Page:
The world’s most recognisable scientist died in March aged 76 after a lifetime spent probing the origins of the universe.
The voice of Stephen Hawking will be beamed into space in a message of peace and hope on Friday, his daughter said, as the British physicist is laid to rest during a service at Westminster Abbey.
The world’s most recognisable scientist died in March aged 76 after a lifetime spent probing the origins of the universe, the mysteries of black holes and the nature of time itself.
His ashes will be interred between major British scientific figures Isaac Newton and Charles Darwin at Westminster Abbey, a location made famous worldwide for generations of royal coronations, weddings and funerals.
Around 1,000 members of the public, selected by a ballot, will join Hawking’s family for the service. The physicist’s voice will also be sent into space by the European Space Agency.
“The broadcast will be beamed towards the nearest black hole, 1A 0620-00, which lives in a binary system with a fairly ordinary orange dwarf star,” his daughter Lucy Hawking was quoted as saying by the BBC.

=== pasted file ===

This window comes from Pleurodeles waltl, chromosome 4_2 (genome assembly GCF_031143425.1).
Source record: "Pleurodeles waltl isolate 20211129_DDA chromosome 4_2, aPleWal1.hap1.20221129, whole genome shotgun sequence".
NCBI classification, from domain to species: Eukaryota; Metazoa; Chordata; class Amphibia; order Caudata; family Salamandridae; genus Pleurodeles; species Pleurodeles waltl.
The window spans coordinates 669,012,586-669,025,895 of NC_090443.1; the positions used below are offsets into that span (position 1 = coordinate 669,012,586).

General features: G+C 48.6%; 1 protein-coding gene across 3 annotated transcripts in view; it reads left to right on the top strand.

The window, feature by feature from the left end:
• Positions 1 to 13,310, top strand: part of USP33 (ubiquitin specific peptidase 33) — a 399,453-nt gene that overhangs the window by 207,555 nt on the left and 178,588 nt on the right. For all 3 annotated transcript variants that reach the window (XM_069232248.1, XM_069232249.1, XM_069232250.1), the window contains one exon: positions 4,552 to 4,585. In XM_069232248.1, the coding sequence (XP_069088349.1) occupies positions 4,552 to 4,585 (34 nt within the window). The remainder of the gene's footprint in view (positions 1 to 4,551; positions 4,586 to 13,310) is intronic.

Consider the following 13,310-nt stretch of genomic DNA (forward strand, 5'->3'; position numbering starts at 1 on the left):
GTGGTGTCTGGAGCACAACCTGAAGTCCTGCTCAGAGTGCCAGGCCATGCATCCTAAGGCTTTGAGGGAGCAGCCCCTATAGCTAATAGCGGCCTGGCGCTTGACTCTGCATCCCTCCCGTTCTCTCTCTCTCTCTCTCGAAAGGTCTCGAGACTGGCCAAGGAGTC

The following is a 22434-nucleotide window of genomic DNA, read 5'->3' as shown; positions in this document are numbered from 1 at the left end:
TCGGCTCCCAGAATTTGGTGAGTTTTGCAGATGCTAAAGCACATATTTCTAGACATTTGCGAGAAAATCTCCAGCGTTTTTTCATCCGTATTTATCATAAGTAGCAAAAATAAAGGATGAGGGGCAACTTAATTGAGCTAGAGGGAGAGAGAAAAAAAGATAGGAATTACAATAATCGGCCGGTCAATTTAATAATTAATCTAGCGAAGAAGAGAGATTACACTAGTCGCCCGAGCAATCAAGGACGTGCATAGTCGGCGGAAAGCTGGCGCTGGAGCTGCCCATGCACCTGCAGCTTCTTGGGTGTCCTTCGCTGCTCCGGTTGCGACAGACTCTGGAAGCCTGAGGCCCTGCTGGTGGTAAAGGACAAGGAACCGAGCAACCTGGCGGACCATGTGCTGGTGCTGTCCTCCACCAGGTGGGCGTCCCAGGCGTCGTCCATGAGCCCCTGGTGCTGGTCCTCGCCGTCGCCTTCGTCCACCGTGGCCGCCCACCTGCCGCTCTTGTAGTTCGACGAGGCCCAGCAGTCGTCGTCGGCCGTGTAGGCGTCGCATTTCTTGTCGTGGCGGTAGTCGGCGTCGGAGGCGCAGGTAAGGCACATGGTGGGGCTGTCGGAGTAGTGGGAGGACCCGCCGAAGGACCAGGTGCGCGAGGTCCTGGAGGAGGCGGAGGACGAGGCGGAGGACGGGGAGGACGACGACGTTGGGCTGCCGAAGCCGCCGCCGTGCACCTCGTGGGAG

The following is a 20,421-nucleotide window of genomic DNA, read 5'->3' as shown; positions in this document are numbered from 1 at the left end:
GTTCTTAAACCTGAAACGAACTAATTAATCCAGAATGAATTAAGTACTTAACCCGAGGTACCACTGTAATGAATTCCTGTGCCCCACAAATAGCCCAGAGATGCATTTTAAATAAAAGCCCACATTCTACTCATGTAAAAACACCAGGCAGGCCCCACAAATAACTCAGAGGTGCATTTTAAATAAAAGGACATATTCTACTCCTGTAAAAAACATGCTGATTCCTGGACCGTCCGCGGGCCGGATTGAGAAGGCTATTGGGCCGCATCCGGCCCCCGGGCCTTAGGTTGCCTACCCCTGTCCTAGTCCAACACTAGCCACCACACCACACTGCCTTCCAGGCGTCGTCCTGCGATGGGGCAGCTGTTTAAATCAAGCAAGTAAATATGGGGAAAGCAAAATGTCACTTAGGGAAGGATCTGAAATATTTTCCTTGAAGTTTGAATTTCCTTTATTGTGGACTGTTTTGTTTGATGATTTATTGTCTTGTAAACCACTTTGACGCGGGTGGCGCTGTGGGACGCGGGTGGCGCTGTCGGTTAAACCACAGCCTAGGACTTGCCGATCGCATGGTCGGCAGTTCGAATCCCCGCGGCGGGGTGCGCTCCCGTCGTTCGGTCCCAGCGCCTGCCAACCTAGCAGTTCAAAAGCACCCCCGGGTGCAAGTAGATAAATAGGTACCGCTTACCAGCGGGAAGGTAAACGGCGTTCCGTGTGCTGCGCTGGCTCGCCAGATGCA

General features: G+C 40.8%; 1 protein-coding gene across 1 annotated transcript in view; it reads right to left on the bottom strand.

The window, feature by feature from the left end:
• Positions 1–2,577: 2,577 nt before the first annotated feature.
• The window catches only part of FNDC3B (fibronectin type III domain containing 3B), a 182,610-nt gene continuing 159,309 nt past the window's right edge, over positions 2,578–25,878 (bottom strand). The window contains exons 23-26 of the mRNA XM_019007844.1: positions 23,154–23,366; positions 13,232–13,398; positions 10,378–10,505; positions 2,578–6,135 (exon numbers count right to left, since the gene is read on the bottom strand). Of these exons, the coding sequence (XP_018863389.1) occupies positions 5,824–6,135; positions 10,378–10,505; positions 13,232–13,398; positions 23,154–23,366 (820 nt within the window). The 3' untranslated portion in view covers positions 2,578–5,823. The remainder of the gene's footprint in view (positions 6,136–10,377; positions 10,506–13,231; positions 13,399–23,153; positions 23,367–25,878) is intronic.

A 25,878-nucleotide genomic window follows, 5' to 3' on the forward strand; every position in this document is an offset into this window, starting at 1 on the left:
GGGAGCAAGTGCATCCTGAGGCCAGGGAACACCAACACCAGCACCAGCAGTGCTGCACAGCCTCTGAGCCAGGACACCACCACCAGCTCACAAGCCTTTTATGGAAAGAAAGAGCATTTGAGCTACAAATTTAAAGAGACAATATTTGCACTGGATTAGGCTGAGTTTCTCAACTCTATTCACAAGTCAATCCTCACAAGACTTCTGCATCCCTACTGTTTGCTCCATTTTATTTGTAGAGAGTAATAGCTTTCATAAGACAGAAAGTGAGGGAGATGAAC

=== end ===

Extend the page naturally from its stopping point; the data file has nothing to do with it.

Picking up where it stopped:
“It is a message of peace and hope, about unity and the need for us to live together in harmony on this planet.”
Hawking will be laid to rest between Newton, who formulated the law of universal gravitation and laid the foundations of modern mathematics and Darwin, whose theory of evolution was one of the most far-reaching scientific breakthroughs of all time.
Internment inside Westminster Abbey is a rarely bestowed honour. The most recent burials of scientists there were those of Ernest Rutherford, a pioneer of nuclear physics, in 1937, and of Joseph John Thomson, who discovered electrons, in 1940.